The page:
David Dickey, the founder and head trainer of Doggie Boot Camp, has more than 30 years of experience working with dogs. In addition to his own training approach, David has learned from other great trainers and behaviorists around the country. Below are his observations that he brings into his practice of dog training and behavior modification.
Great trainers do not pretend they know everything. Their experience gives them a behavior pattern recognition that allows them to pick the right approach for the dog they are training.
A skilled dog trainer knows that there is no substitute to patience and kindness. If it takes an extra day of training because the trainer’s approach is too soft, that is far superior to pushing the dog beyond its comfort level, which can jeopardize your relationship with your dog.
Great trainers practice a “trust first, train next” approach. Once you establish trust with a dog, you are able to shape its behavior into whatever you’re trying to teach or modify.
Dog training takes patience, time and consistency. Says David, “The cross-pollinating of many methods with the methods of several great trainers, including dolphin and other mammal trainers, has taught me so much these past 30 years and allowed me to better understand what works and what doesn’t.” Simply put, there are no short cuts worth taking. Positive training has the greatest predictable long-term effects and is best for the human/animal bond.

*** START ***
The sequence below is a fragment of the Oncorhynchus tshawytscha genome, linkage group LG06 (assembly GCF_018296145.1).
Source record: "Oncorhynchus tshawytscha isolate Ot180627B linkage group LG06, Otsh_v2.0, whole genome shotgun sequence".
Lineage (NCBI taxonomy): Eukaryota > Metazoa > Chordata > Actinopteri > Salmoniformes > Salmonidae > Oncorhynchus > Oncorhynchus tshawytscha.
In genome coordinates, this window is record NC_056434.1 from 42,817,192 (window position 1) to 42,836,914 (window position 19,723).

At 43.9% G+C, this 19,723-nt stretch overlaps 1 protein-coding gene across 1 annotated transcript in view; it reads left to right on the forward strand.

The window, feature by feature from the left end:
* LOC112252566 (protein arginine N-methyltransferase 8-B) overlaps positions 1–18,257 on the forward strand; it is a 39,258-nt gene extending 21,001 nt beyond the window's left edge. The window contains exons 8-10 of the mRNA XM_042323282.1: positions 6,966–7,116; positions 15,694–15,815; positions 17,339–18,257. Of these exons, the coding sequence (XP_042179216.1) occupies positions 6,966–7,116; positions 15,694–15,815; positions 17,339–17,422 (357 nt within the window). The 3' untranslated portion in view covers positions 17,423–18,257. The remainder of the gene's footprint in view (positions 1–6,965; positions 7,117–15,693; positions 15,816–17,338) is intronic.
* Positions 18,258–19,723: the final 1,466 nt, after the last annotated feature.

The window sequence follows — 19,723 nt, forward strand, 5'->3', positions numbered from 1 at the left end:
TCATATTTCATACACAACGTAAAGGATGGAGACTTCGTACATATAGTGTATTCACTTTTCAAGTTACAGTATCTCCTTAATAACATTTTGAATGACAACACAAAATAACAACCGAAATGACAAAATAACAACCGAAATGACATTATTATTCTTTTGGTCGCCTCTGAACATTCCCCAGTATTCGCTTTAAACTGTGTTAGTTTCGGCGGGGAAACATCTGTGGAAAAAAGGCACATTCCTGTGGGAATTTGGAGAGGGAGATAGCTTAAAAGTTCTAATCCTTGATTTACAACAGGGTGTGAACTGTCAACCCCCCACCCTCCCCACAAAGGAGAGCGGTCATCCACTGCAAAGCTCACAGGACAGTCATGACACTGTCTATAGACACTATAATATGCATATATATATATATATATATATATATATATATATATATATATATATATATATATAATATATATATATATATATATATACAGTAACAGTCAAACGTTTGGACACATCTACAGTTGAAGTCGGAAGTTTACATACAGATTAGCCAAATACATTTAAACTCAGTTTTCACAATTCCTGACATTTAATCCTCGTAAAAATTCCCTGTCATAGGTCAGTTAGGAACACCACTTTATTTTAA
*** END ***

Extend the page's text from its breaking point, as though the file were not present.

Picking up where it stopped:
Dog psychology is not all that different from child psychology. Dogs, like children, have different personalities, and parents with multiple children understand that what might motivate one child may not work with another. So just as you would modify your approach with how you influence and help shape a child’s behavior, the same is done with dogs.
We take into account that some dogs are naturally more confident than others and have different experiences as they grow. This is why taking a more patient, soft and flexible approach works well at first. Then as you build a relationship with the dog, you can learn how to properly motivate the dog to achieve the result the owner is looking for.
The first training sessions are off-leash in a safe, enclosed environment. No words are used—only hand signals and body language. Once we get the results we are looking for, we reinforce it with whatever method we’re using (treat, praise, clicker etc.).
Once the behavior is on cue and predictable, we then put the label on the behavior. As an example, “sit” is not said 52 times before the first sit. “Sit” is said only once the dog predictably performs the behavior on cue. Once the dog understands the word that is paired up with the behavior, we can eliminate the body language and hand command and we are just left with the word.
Body language, hand commands and words are all important. Words are the hardest for the dog to understand and adding inflections, especially if frustrated, can be problematic. So by subtracting them out at the beginning of the training process and adding them in later, it actually dramatically improves the training process.
All behavior modification must have a basis of basic obedience. The dog needs to trust the trainer and understand that if it performs a positive behavior or omits a negative behavior it gets something. Once the basics are properly rooted, it is far easier to modify a more complex behavior because you have taken the time to develop a proper relationship with the dog and understand how it learns best.
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